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Write stuff .. Karen Healey has been named as one of two University of Canterbury Ursula Bethell Writers in Residence for 2017. PHOTO: SUPPLIED

A former Oamaru woman has been given the opportunity to dedicate more time to something she enjoys most – writing.

Karen Healey, an author and secondary school teacher who was raised in Oamaru and attended Waitaki Girls’ High School, was recently named as one of two University of Canterbury Ursula Bethell Writers in Residence for 2017.

Established in 1979, the residency in creative writing is jointly funded by the university and Creative New Zealand and was created to provide support for New Zealand writers.

Miss Healey said she was delighted her application for the residency was accepted.

“It really is exciting. I’ve written sort of vaguely fulltime but I was also studying at the same time .. so everything else I’ve done has been while working and it can get really disheartening to come home and then go to the computer and go, ‘Oh, I’ve got to do 500 words’.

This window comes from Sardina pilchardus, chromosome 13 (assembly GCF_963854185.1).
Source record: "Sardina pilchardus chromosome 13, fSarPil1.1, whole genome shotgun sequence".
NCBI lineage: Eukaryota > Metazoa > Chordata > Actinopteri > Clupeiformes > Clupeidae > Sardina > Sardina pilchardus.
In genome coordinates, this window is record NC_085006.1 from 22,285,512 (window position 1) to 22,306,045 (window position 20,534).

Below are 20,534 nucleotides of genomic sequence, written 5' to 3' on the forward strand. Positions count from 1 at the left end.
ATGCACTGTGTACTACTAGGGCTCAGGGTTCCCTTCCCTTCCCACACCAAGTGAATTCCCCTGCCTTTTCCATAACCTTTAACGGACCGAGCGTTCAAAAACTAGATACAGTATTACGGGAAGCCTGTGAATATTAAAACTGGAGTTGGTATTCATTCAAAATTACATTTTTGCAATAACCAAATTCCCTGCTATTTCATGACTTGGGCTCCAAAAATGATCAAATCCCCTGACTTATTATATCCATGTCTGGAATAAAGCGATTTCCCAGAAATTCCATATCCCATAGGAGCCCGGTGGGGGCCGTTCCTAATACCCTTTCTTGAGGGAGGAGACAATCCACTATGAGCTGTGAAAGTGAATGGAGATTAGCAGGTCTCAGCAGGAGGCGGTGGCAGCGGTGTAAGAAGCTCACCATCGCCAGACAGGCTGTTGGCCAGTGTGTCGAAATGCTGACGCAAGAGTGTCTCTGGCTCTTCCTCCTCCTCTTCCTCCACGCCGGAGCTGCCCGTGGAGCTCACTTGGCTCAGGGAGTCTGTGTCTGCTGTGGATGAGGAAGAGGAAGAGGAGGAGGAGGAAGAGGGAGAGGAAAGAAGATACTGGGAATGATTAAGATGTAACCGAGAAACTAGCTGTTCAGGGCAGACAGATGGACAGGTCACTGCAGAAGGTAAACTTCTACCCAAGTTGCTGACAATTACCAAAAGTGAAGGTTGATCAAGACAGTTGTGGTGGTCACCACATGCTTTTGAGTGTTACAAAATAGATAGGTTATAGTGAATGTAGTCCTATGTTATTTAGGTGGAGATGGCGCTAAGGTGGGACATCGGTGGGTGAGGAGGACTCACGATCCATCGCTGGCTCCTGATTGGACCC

“I’m really looking froward to having dedicated time where my main focus is on the writing and I don’t have to worry too much about what other stuff do I have to do.”

Miss Healey, an English teacher at Burnside High School in Christchurch, was granted unpaid leave to work on her project, which was outlined when she applied for the residency.

“When you apply, you apply with a project you’re intending to do. I write young adult fantasy and science-fiction and I applied with what’s called second-world fantasy, so a fantasy that doesn’t take place in our world.”

She didn’t give too much about the book away, but said it would be in a similar vein to her previous work.

“Doubtless, it will shift as I write it, but it’s actually a project I’ve wanted to write for a really long time, but I needed access to a university library and time to do the research properly, so this is the perfect project for a residency and I’m really thrilled.”

Miss Healey has written several books and short stories, including Guardian of the Dead, The Shattering, While We Runand When We Wake, which was recently adapted as a Radio New Zealand dramatic reading.

She said she was more interested in writing about other worlds, one of the reasons she had never incorporated aspects of Oamaru into her writing.

After she left Oamaru, Miss Healey studied at the university and holds degrees in both English (with honours) and classical studies, and a masters degree in both English and cultural studies.

She will be a guest speaker at the Waitaki Girls’ prizegiving this year.

Ursula Bethell, who died in 1945, was a Christchurch poet and artist.

Previous recipients include Owen Marshall (1981), Margaret Mahy (1984), Keri Hulme (1985) and Eleanor Catton (2011).

Wellington-based author John Newton is the other author selected for this year’s residency.